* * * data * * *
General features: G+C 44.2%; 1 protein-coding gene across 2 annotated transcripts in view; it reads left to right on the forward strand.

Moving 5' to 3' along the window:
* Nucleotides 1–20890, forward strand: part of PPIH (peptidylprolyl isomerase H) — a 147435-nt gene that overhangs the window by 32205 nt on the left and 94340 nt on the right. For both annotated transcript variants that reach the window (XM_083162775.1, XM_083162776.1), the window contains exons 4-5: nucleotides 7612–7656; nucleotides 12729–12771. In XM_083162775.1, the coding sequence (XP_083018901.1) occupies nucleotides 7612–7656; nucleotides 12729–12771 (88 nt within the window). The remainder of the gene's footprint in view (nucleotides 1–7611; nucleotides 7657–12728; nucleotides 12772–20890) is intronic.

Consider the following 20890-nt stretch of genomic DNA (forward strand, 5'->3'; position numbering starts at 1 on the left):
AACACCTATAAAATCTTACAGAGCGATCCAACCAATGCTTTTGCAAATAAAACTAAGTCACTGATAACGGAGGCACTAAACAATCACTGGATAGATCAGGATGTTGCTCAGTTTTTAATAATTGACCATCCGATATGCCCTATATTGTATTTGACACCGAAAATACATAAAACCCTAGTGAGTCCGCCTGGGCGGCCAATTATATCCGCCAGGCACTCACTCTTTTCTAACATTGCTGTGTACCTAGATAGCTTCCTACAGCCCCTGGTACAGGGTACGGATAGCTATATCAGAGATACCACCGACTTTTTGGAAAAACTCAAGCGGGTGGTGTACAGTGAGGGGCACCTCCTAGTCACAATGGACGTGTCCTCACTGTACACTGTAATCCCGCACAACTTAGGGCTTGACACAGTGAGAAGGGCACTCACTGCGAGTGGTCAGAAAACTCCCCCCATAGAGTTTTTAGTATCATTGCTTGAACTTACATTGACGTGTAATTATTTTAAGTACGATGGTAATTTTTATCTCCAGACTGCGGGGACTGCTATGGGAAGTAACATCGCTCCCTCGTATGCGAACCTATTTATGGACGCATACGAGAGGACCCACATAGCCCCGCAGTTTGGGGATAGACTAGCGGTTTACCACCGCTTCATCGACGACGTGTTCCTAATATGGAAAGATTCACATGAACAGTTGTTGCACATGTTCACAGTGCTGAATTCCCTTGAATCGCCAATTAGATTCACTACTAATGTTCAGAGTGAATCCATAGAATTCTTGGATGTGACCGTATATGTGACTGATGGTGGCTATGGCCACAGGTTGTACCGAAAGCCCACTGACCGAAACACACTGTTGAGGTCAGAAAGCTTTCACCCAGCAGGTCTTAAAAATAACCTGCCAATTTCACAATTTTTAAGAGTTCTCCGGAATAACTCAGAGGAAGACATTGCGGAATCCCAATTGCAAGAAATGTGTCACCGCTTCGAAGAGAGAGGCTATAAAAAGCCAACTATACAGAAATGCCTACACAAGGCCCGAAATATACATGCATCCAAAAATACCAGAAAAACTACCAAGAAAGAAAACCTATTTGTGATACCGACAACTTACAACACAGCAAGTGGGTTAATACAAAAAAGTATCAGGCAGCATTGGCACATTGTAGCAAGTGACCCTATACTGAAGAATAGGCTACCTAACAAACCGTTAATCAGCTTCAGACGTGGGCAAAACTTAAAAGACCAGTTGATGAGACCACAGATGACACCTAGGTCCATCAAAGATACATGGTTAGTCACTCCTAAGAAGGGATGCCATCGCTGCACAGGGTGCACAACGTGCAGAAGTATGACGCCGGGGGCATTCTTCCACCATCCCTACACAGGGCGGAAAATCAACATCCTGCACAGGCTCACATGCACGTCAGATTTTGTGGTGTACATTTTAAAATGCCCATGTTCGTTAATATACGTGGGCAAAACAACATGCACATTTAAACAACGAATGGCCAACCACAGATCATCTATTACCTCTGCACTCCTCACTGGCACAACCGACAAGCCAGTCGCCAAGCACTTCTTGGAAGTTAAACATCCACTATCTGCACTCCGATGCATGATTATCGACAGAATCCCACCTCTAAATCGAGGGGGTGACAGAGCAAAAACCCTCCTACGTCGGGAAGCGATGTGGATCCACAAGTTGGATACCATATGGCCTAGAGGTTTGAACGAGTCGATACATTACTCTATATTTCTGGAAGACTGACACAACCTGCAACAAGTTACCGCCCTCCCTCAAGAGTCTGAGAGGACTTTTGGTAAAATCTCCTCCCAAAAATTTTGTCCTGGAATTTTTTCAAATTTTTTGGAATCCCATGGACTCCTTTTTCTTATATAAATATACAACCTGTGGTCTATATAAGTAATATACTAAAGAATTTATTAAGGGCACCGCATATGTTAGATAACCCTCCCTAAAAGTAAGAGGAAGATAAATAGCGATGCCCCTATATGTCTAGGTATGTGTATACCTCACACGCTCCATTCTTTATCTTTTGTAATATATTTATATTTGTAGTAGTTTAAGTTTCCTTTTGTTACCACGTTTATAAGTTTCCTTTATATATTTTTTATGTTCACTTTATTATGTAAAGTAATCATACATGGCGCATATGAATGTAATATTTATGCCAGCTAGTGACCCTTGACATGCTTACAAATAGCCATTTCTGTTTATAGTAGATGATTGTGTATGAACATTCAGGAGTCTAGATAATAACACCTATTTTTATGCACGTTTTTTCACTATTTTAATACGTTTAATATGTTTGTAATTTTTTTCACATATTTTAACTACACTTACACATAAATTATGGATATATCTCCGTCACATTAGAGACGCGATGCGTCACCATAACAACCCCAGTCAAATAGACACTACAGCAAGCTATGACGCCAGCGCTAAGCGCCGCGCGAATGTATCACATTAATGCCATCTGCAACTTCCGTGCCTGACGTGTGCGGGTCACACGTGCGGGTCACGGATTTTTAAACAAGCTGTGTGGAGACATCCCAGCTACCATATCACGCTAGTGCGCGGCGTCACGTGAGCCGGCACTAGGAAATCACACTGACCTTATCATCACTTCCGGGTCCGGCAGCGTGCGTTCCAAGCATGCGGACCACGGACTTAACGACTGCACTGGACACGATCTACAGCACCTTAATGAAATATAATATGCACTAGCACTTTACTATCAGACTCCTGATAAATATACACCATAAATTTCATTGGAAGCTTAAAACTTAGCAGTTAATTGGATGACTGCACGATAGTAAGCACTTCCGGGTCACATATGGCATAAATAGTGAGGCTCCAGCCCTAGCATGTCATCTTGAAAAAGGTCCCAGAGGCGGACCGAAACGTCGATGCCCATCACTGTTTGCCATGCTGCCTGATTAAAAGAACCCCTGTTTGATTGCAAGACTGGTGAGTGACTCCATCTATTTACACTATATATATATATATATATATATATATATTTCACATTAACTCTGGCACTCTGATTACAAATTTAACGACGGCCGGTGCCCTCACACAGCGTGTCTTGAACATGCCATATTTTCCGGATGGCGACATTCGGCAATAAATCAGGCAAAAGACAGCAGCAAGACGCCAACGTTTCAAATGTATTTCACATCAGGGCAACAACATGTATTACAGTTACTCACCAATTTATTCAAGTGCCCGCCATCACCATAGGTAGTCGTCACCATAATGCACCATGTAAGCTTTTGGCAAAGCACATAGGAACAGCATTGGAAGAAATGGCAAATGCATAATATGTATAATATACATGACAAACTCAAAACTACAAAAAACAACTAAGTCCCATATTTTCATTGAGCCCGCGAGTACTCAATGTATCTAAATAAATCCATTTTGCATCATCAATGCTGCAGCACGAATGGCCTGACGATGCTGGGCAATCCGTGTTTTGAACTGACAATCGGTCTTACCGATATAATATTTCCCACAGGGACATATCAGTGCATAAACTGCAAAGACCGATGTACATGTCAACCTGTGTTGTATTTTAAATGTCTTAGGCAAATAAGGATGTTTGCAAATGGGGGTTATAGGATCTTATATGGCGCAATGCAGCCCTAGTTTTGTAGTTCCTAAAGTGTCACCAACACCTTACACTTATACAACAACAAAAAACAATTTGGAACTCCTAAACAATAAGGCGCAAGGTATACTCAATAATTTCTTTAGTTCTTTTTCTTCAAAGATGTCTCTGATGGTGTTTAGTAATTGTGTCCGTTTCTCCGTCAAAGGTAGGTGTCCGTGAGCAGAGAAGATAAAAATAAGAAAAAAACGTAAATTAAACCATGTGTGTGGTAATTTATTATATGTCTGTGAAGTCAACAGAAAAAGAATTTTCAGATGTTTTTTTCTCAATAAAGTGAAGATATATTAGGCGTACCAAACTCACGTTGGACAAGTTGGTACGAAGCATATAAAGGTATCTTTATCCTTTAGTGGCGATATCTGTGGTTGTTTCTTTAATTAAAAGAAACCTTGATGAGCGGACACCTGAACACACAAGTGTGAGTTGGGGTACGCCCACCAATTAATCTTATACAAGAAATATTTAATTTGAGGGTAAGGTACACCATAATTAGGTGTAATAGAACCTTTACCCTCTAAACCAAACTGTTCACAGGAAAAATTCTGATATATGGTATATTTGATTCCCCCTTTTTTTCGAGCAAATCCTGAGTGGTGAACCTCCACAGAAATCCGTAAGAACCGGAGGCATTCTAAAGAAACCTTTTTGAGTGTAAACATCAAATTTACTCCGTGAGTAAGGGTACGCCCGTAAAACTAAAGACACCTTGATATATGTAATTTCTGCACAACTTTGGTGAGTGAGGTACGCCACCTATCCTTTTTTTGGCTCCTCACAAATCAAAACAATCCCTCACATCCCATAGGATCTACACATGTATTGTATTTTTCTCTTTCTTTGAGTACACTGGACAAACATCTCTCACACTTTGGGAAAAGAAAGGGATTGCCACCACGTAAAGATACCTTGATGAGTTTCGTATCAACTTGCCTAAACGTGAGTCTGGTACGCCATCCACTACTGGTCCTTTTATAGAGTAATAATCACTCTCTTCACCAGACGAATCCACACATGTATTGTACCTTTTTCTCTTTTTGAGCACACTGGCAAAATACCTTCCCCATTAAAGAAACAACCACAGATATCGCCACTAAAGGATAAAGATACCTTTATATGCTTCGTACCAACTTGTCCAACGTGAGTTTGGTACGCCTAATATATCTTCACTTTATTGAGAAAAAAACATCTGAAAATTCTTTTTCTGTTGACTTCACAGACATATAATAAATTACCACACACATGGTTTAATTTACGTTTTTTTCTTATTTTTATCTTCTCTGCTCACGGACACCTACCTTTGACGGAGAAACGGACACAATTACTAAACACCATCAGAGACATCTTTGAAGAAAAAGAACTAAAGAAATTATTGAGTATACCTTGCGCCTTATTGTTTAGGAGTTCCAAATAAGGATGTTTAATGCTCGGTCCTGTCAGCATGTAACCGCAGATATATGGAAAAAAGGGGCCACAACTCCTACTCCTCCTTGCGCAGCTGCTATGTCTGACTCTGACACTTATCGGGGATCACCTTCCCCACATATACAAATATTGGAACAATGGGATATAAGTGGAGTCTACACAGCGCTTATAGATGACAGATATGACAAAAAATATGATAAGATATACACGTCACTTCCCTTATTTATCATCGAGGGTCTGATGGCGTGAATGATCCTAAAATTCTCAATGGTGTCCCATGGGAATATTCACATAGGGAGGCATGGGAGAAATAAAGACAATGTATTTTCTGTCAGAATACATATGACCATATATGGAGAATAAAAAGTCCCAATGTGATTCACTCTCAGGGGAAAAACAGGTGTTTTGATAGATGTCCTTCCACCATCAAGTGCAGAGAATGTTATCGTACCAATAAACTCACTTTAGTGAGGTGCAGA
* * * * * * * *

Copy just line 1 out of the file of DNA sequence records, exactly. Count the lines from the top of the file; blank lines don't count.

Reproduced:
General features: G+C 44.2%; 1 protein-coding gene across 2 annotated transcripts in view; it reads left to right on the forward strand.